(Reuters) — Global investment in insurance technology companies totaled $2.41 billion in the second quarter, down 50% from a year earlier, as investors grew nervous about frothy valuations, broker Gallagher Re said in a report released on Thursday.
Insurtech companies make up around 10% of the fintech sector and have seen several successful fundraisings in recent years. German digital insurance startup Wefox said last month it had raised $400 million from investors, valuing the business at $4.5 billion.
But some insurtechs have found it difficult to compete with incumbents and have suffered from the broad selloff in tech stocks.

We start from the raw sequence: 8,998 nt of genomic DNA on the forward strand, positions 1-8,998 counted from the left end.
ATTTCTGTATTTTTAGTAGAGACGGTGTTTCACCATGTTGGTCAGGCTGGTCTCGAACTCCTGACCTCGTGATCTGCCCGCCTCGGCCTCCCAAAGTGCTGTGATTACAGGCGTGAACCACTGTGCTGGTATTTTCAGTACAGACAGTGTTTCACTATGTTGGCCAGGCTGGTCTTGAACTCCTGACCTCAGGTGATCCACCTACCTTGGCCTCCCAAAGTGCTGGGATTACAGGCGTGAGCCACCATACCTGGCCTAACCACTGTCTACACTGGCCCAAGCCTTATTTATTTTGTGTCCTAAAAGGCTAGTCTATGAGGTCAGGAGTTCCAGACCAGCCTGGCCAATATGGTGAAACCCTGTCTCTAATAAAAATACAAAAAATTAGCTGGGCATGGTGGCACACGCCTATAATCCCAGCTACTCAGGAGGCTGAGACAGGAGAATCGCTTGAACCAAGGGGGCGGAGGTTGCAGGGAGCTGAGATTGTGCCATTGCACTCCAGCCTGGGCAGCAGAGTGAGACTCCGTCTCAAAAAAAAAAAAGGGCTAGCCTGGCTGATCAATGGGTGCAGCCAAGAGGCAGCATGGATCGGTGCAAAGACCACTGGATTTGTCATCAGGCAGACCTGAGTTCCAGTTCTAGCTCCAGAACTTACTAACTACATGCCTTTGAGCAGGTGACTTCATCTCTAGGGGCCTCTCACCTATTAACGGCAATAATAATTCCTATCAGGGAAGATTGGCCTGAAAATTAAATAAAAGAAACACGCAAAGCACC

American general insurer Lemonade’s shares have more than halved since it went public two years ago.
One issue is that blockchain — a database shared between computers where records are hard to change — touted a few years ago as a way for insurance companies to cut costs and become more efficient has not lived up to its expectations.
“Blockchain is a binary decision ̵1; it’s wonderful for things like accounting,” said Andrew Johnston, global head of insurance technology at Gallagher Re, adding that, by contrast, “insurance is highly negotiated, highly flexible and ongoing. Blockchain also happens to be extremely expensive.”
The fall in valuations could lead to insurtech M&A deals or divestitures that were “unlikely” six months ago, Johnston said.
However, insurtech investment rose 8% from the first quarter, the report showed.